How do we reconcile the seeming disparity between previous studies that describe a need for p97 in specialized membrane fusion reactions and our finding that dominant interfering mutants do not readily disrupt membrane trafficking or organelle structure in vivo? Formal possibilities include 1) the small proportion of unpoisoned endogenous p97 hexamer remaining after induction of p97(E578Q) can support membrane fusion but not ubiquitin related processes, 2) membrane fusion but not ubiquitin related processes can persist in the presence of mixed hexamers containing endogenous and p97(E578Q) subunits, and 3) membrane fusion can selectively proceed in the absence of ATPase activity. However, we think these explanations are rather unlikely. Most endogenous p97 subunits coassemble with p97(E578Q) subunits. Moreover, even if endogenous holoenzymes remain, they would be unlikely to function normally because of the persistent interaction between mutant p97 and substrates.
To reconcile our results with previous studies, we first review the evidence that implicates p97 in membrane fusion. p97 participates in reassembly of ilimaquinone dispersed Golgi membranes into Golgi stacks (Acharya et al., 1995 ), reformation of unfenestrated Golgi cisternae from mitotic Golgi fragments (Rabouille et al., 1995 , 1998 ), fusion of yeast ER membranes (Latterich et al., 1995 ; Lin et al., 2001 ), formation but not maintenance of tubulated ER from low-density microsomes (Lavoie et al., 2000 ; Roy et al., 2000 ), and formation and growth of the nuclear envelope and associated ER network (Hetzer et al., 2001 ). These in vitro assays all reconstitute complex processes related to organelle assembly. The membranes involved must undergo not only fusion but also profound shape changes to generate the structures that are the end points of the assays. These systems have led to discovery of proteins that directly participate in membrane fusion, but it may be difficult to distinguish between such proteins and others that are less directly involved.
More recently, Kondo and coworkers have shown that the p97 adapter proteins p47 and VCIP135 are required in vivo for reassembly of the Golgi apparatus and formation of the ER network upon exit from mitosis (Uchiyama et al., 2002 , Uchiyama et al., 2003 ). Although these studies may point to a specific role for p97 in membrane fusion, both adaptor proteins are also directly linked to ubiquitin pathways. p47 and VCIP135 each contain a ubiquitin-like domain, and p47 also contains a ubiquitin binding domain (Meyer et al., 2002 ; Uchiyama et al., 2002 ). Perturbations in ubiquitin homeostasis caused by interfering with these proteins during cell division may complicate analysis of p97's function in postmitotic organelle assembly.
All of the above studies taken together have led to the current model that p97 participates in both membrane fusion and protein degradation via interaction with distinct adaptor proteins (Meyer et al., 2002 ). The direct inhibition of p97 reported in this study (without changes in the adaptor proteins) suggests that p97's central function in the cell is in controlling ubiquitin-dependent processes. Although this places p97 in a position to regulate a large number of cellular events, we do not see evidence for an obvious role in membrane fusion. This is in contrast to NSF, for which our experiments point convincingly to a primary and essential role in membrane fusion. We propose that p97's normal role—if any—in controlling membrane fusion is therefore likely to be different from that of NSF. An interesting possibility is that p97-controlled protein degradation could regulate ER, nuclear envelope, and Golgi assembly.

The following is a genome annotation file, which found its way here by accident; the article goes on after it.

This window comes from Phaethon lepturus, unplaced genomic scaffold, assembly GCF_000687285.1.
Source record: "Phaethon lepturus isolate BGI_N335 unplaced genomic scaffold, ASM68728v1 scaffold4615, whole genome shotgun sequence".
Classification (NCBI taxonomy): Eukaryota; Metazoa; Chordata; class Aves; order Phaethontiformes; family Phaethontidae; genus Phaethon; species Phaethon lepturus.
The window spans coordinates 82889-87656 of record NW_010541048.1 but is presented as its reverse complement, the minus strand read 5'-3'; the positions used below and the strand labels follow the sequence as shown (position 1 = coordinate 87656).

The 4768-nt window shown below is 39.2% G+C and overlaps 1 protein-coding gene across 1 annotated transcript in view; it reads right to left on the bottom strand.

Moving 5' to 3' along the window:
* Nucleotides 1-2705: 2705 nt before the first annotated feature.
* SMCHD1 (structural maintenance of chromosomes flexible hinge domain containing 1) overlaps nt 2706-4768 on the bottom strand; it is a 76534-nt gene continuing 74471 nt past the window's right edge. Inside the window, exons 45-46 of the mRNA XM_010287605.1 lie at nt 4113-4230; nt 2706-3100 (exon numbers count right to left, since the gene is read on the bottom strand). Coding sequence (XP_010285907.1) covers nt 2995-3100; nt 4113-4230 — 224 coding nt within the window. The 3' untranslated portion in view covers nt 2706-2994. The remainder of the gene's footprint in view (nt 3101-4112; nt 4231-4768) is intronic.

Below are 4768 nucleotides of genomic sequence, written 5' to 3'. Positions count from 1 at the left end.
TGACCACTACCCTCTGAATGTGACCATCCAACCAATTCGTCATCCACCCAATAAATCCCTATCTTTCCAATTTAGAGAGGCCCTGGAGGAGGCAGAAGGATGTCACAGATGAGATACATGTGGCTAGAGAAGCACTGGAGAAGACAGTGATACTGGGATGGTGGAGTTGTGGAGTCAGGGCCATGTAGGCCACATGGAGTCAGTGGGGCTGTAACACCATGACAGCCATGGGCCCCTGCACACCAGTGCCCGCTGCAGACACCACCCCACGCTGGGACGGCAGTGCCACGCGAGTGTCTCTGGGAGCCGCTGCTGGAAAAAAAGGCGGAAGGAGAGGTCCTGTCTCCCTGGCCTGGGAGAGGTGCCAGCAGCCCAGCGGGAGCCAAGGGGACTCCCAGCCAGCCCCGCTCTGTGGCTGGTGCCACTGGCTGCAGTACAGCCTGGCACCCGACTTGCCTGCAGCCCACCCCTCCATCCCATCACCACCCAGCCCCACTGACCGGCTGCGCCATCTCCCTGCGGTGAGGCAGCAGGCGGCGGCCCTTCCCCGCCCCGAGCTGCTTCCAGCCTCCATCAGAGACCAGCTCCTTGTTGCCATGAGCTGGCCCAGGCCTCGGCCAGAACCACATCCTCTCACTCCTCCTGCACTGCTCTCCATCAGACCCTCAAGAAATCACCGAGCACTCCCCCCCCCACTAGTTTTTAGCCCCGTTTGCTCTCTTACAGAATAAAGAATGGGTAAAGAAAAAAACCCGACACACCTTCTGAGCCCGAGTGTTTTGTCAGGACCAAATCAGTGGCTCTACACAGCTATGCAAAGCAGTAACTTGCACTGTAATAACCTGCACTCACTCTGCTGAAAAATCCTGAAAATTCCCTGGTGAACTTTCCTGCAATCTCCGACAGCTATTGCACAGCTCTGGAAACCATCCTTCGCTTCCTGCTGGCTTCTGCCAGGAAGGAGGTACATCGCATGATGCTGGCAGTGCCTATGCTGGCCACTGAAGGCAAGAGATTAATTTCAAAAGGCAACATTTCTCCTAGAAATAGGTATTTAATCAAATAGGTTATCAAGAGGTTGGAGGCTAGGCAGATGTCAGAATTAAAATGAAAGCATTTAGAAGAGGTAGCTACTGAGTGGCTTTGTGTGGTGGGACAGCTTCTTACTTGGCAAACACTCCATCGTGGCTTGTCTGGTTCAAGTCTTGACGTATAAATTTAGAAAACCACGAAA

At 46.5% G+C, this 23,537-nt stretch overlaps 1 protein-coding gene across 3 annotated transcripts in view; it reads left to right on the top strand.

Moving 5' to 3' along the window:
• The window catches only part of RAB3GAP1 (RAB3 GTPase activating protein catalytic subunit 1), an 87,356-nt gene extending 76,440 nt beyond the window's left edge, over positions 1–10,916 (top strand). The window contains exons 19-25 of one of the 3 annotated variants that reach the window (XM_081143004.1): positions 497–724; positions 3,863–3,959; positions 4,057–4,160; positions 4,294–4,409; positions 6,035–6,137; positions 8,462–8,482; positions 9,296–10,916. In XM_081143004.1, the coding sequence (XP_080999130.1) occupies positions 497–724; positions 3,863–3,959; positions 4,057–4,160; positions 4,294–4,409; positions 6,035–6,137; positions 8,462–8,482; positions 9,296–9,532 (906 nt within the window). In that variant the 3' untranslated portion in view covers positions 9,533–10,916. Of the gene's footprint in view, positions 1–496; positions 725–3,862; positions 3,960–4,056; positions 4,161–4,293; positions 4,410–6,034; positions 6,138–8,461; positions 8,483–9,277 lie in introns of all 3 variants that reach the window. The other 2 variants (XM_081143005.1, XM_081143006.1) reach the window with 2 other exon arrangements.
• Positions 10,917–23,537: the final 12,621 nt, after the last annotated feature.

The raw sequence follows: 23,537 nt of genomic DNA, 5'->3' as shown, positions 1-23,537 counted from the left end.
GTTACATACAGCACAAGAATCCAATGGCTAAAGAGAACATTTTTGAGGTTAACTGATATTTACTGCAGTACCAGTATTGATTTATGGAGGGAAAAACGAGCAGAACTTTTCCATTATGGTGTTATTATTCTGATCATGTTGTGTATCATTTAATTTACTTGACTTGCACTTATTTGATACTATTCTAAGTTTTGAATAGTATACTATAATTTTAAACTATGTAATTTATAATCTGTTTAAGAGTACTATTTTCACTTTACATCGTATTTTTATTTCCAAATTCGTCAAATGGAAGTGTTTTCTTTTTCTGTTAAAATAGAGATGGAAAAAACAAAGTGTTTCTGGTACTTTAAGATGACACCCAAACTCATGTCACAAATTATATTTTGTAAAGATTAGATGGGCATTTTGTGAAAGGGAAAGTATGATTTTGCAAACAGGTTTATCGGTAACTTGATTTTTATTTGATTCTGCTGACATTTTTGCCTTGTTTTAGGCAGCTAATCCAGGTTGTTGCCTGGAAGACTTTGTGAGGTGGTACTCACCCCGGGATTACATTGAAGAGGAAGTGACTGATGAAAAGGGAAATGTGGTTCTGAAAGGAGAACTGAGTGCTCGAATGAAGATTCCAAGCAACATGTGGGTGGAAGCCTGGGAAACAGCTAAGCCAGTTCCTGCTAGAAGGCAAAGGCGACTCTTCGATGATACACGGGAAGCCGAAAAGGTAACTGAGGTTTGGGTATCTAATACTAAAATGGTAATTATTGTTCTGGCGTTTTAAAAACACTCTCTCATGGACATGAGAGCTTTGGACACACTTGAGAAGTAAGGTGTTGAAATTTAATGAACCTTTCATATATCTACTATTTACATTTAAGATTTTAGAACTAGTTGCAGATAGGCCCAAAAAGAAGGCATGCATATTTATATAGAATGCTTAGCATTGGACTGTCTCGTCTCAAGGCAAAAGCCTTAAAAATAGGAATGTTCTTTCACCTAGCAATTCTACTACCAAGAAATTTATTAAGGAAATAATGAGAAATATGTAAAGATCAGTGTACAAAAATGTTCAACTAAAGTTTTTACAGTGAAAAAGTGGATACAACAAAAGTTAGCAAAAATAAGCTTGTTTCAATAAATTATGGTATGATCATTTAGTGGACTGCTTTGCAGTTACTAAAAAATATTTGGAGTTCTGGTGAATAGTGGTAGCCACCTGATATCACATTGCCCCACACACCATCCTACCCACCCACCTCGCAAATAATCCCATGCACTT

We thank John Heuser for generously sharing his expertise in microscopy, useful discussions, and a critical review of the manuscript. We thank Robyn Roth and Marilyn Levy for excellent assistance with EM sample preparation and imaging. We are also grateful to Adam Linstedt for providing the VSV-G ts045 GFP construct, Wally Whiteheart for the mouse p97 DNA construct, Reinhard Jahn for antibodies against NSF and α-SNAP, and Graham Warren for antibody against p47. We thank members of the Hanson lab for useful discussions and technical assistance; Mike Green, Peggy Weidman, and Vivek Malhotra for helpful suggestions; and Paul Nghiem for advice on U2OS cells. This work was supported by Grant NS38058 from the National Institutes of Health, W.M. Keck Foundation Distinguished Scholar and Searle Scholar Awards to P.I.H., and an NRSA postdoctoral fellowship (NS41709) to S.D.
Article published online ahead of print. Mol. Biol. Cell 10.1091/mbc.E03-02-0097. Article and publication date are available at www.molbiolcell.org/cgi/doi/10.1091/mbc.E03-02-0097.
Abbreviations used: AAA, ATPases associated with a variety of cellular activities; α-SNAP, soluble NSF attachment protein; GAGs, glycosaminoglycans; SNARE, SNAP receptor.